Invasive Species Compendium

Detailed coverage of invasive species threatening livelihoods and the environment worldwide

Abstract

Temperature effects on exploratory behaviour and learning ability of invasive mosquitofish.

Abstract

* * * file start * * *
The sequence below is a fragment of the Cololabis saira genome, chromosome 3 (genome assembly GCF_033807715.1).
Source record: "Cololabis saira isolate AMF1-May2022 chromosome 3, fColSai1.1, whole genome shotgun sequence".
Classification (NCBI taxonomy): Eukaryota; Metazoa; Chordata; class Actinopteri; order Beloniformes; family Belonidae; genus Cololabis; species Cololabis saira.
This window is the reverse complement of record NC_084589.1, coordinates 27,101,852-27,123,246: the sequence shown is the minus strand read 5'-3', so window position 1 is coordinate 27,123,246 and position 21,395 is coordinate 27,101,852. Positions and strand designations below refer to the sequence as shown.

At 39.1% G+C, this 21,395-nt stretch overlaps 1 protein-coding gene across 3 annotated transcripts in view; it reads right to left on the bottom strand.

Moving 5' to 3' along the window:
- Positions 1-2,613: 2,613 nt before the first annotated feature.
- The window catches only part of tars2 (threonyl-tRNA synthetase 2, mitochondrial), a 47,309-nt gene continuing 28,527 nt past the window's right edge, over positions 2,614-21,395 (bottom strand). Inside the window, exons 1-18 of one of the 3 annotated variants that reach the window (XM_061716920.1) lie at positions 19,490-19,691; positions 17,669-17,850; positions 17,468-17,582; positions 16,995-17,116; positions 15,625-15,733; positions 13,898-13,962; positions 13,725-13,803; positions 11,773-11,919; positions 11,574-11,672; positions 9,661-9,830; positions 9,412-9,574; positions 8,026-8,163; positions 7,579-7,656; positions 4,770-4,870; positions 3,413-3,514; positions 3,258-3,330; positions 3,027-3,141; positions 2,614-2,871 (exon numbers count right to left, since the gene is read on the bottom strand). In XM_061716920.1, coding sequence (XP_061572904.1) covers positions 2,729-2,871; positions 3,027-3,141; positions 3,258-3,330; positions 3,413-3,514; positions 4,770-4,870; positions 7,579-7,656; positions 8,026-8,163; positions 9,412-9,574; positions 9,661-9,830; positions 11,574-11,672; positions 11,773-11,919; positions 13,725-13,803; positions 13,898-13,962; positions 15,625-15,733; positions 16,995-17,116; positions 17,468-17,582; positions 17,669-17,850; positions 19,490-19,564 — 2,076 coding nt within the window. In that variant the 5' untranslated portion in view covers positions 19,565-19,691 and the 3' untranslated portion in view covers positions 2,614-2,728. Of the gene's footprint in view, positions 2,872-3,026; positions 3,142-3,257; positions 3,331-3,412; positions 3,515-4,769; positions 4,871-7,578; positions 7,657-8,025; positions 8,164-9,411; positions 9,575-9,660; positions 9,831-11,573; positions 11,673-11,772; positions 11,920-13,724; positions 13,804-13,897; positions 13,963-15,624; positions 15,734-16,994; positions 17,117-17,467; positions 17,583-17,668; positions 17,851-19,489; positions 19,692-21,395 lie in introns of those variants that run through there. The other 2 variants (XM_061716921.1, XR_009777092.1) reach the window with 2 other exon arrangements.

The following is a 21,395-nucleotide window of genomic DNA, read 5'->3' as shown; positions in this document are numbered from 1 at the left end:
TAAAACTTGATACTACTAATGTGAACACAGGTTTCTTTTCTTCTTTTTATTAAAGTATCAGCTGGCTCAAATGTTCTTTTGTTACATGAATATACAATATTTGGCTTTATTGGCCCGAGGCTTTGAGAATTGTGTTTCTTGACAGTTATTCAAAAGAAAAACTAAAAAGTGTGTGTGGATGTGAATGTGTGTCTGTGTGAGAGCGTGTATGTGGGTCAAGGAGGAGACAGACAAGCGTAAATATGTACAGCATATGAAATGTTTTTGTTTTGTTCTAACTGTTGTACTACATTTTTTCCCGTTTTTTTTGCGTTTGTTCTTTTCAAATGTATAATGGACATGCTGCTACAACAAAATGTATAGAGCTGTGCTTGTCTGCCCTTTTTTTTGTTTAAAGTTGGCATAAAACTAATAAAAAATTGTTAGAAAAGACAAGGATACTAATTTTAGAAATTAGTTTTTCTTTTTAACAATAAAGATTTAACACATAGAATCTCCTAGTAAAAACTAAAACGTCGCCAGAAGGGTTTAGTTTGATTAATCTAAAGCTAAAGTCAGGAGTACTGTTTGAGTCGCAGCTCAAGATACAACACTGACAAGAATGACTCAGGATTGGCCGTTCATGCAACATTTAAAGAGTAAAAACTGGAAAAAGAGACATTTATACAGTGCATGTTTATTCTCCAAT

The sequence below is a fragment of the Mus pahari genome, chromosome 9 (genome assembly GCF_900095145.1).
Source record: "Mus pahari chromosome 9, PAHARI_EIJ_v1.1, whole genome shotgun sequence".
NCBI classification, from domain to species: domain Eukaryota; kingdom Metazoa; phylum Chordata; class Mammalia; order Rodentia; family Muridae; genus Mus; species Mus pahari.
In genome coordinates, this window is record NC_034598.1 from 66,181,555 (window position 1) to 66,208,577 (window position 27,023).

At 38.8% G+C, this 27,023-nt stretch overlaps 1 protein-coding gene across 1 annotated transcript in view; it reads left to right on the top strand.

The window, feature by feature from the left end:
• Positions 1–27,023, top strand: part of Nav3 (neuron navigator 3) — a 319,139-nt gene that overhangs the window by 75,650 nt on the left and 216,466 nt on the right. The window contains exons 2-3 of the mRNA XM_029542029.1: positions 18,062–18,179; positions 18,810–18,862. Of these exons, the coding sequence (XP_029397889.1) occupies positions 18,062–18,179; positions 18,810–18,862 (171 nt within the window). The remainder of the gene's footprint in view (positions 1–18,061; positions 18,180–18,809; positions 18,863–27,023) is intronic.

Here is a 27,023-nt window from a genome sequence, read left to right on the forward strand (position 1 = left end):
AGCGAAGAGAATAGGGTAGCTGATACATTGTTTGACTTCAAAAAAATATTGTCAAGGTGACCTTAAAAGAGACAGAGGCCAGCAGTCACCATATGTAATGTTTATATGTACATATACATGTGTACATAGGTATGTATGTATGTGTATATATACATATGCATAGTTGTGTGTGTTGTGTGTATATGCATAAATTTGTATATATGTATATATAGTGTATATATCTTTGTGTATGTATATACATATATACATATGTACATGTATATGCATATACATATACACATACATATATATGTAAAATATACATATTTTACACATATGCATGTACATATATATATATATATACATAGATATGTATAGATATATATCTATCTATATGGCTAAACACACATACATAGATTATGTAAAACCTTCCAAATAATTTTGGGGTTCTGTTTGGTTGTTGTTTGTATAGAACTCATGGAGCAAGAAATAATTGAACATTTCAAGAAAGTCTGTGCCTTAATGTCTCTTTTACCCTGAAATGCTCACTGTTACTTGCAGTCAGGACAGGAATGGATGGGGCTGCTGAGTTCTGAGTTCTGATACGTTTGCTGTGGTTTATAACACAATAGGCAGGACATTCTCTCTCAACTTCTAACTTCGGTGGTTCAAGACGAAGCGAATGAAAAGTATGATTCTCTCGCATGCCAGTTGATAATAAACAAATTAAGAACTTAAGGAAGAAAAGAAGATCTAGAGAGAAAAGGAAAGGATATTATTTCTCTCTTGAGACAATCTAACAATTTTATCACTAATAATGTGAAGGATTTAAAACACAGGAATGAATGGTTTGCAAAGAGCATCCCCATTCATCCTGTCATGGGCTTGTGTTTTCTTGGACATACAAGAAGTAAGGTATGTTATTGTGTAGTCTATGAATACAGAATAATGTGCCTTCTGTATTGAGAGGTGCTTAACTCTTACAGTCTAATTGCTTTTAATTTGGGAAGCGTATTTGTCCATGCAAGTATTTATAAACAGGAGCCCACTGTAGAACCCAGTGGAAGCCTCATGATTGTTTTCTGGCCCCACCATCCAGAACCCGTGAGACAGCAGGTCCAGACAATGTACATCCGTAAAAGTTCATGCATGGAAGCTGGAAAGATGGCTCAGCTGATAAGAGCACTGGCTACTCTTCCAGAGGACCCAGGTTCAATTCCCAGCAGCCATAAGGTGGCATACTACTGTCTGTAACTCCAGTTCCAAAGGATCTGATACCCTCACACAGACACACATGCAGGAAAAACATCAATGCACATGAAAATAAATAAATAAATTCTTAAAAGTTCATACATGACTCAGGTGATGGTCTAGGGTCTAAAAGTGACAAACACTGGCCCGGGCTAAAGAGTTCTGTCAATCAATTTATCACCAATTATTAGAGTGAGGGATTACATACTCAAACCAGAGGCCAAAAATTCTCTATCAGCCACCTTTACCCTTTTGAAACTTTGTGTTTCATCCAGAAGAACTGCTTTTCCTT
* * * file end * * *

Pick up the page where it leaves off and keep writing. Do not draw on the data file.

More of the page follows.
The success of an invasive species depends on several factors. One of these is behavioural flexibility, which may promote invasions by allowing invaders to exploit novel foods, habitats and shelters. As behaviour can change rapidly it is an ideal first response to environmental change, including introduction and spread into a new habitat. Behaviour can be modified by learning, thus facilitating adjustment of existing behaviours to accommodate environmental conditions. Climate change is also likely to promote the introduction, establishment, and spread of aquatic invasive species. Temperature in particular is vitally important for ectotherms, directly affecting metabolic rates with consequent changes in behaviour. We evaluated the effects of temperature on the exploration tendency and learning ability of the western mosquitofish, Gambusia affinis. After acclimating fish to warm, medium and cool temperatures we showed that behaviour is affected by temperature, and overall warm-acclimated fish outperformed lower temperature fish. Mosquitofish showed remarkably rapid learning ability exhibiting a clear change within just three days. These effects also differed by fish sex and size. In general, larger females and smaller males were quicker to approach a novel object, while smaller females and larger males were quicker to find food. Warm-acclimated fish learned to adjust to a novel object more quickly and warm-acclimated males showed a faster response to food. In contrast, neither males nor females acclimated to warm temperatures appeared to learn to find the food and it was cool-acclimated females who were both faster to find food and showed the greatest improvement over time. Nonetheless, on both local and global scales, mosquitofishes' rapid learning ability and behavioural flexibility, which allows them to adjust to changing temperatures, is likely to augment their success as invaders in a warming world.